Uber To Pay Minimum Wage, Holiday Pay And Pensions To Its Drivers In The UK

The ride hailing company Uber has said that it will guarantee a minimum wage, holiday pay and pensions for its 70,000 drivers in the United Kingdom, but also assured customers that it will not result in a rise in fares.

In a move that analysts said could be have wide ranging implications for the wider gig economy, Uber drivers would earn at least the National Living Wage, or £8.72 an hour, said the ride hailing giant.

It was a month ago, a UK court had ruled in favour of Uber drivers over their status as employees and not contractors as the company identifies them.

The move was described as “turning the page” on workers’ rights by Uberm the company said but added that it had not gone far enough.

But after a similar ruling, the company had increased prices in California, asnalysts also warned, and predicted it would do the same in the UK.

“This is a significant improvement in the standard of work for UK drivers. But I know many observers won’t pat us on the back for taking this step, which comes after a five-year legal battle. They have a point, though I hope the path that we chose shows our willingness to change,” said Uber’s chief executive Dara Khosrowshahi writing in the Evening Standard.

There can be far reaching consequences for the gig economy because of the move of Uber, said UK union leaders and employment experts.

The move of Uber was described as “a very significant milestone” by Bates Wells lawyer Rachel Mathieson, who represented Uber drivers fighting for worker rights.

However there was still a complaint made by one union and alleged that the company will still not be paying its drivers for the time they spent waiting in between jobs.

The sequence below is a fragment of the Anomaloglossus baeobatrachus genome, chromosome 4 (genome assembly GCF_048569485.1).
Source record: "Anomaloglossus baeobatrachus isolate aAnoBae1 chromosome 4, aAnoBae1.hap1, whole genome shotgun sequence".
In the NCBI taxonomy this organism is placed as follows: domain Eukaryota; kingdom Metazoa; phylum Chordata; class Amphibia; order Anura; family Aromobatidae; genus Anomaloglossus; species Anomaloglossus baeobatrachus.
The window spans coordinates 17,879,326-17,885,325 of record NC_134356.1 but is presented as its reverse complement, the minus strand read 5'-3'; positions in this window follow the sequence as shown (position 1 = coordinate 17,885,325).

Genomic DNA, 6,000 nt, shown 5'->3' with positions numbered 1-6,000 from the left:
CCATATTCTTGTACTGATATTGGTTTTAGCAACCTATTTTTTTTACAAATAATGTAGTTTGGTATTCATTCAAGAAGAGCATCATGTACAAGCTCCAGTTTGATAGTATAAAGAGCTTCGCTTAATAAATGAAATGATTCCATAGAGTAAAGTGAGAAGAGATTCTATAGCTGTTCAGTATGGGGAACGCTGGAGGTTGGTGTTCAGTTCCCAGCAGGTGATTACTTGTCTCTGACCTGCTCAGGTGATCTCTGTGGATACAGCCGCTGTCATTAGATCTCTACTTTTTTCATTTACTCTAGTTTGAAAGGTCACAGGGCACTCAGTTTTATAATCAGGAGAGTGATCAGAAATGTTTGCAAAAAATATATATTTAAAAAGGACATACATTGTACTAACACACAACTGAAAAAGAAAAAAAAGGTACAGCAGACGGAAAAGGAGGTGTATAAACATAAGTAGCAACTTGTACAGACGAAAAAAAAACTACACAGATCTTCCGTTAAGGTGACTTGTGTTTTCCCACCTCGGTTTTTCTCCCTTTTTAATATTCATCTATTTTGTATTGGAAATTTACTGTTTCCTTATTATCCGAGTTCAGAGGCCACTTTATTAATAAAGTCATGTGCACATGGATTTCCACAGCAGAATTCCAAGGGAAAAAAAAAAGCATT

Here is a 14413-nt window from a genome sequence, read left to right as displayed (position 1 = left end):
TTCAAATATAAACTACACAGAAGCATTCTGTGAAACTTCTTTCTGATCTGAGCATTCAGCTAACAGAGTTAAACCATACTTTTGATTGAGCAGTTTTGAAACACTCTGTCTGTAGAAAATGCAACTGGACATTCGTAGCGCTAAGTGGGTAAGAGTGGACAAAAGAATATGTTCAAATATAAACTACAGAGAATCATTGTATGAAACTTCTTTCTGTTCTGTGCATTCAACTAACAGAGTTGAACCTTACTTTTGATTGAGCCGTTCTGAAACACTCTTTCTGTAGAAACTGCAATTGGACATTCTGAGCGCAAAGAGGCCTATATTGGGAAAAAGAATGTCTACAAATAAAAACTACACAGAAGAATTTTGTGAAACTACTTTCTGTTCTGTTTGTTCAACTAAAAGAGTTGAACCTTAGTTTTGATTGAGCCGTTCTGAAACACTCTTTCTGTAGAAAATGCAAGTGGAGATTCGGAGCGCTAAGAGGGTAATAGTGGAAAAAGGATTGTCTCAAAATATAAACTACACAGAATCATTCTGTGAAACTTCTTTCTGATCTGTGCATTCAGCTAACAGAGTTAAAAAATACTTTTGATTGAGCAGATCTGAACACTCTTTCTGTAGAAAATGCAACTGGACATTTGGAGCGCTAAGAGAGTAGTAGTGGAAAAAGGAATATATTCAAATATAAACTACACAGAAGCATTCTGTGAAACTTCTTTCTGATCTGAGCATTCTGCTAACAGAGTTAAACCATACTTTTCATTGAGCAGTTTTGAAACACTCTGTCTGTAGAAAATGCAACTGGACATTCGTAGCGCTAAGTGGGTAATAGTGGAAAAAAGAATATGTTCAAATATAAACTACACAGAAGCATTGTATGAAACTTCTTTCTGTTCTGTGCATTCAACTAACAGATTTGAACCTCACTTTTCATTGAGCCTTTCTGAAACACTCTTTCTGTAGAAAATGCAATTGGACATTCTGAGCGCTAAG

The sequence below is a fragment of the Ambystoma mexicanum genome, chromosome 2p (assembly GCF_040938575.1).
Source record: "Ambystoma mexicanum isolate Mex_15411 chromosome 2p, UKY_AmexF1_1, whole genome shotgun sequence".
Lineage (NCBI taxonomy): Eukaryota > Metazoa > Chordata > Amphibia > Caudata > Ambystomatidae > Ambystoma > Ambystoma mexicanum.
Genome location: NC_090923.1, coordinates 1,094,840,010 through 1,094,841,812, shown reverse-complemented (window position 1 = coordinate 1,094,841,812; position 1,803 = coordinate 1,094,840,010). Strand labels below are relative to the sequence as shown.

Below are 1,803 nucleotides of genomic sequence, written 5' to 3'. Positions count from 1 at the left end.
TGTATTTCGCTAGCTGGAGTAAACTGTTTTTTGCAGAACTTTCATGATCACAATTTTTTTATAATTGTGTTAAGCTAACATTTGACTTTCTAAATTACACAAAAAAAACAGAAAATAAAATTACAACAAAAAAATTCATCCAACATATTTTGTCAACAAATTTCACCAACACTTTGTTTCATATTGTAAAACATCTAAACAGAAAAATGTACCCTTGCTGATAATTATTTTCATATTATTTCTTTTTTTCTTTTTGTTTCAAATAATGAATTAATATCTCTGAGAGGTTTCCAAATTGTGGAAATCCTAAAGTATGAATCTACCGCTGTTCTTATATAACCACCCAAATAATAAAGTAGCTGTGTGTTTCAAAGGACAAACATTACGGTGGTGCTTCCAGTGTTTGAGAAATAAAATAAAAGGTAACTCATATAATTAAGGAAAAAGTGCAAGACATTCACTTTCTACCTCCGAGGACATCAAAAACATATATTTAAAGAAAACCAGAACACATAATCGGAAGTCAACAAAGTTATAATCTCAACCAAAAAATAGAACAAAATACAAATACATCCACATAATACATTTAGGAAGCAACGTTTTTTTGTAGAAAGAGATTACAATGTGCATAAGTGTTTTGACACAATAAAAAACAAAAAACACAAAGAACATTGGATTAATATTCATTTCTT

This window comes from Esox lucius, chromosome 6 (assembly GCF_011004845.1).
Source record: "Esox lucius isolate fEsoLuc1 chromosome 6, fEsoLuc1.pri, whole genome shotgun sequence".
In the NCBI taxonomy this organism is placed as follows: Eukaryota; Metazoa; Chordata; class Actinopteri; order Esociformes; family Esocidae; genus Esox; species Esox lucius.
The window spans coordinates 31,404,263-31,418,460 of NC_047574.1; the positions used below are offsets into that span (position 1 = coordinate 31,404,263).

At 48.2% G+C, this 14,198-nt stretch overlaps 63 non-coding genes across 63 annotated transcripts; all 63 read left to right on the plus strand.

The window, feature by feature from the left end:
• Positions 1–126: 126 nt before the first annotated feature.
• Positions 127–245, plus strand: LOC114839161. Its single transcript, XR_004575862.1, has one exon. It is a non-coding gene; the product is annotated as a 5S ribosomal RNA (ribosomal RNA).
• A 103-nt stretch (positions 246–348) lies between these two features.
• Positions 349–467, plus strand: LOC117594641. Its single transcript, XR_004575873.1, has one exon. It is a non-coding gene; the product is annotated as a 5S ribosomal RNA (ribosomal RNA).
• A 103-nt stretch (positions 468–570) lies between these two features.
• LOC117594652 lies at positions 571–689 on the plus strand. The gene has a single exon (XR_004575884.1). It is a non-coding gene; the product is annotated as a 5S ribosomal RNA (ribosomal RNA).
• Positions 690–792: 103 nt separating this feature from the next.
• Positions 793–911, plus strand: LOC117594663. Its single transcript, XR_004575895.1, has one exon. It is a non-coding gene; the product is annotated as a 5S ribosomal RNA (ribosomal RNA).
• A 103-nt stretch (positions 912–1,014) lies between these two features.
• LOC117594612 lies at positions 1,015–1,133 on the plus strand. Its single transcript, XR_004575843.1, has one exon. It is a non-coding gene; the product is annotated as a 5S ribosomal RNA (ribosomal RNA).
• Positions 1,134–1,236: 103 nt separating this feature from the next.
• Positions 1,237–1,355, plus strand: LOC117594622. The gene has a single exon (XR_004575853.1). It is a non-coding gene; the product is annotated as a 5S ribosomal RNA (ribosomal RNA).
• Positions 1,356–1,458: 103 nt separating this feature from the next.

Couriers in its food delivery business, Uber Eats, who remain self-employed, will not be included in the changes.

In February, Uber lost the third and final stage of a five-year legal battle with drivers who claimed it had wrongly classified their employment status. The company argued that it was a third-party booking agent, and its drivers were self-employed.

But when the case reached the Supreme Court, the company’s drivers were classified as employees, which meant that they were legally entitled to receive a minimum wage, paid holidays and pension rights.

Even though there was no binding ruling on Uber to implement the ruling throughout the company, the company did so potentially because it was facing more action from other drivers as well as calls for compensation for past missed entitlements.

The changes to its UK drivers’ pay would come in from Wednesday and one should consider them to be an earnings floor and not an earnings ceiling, said Uber which is currently worth $110bn but has never made an annual profit.

(Adapted from BBC.com)

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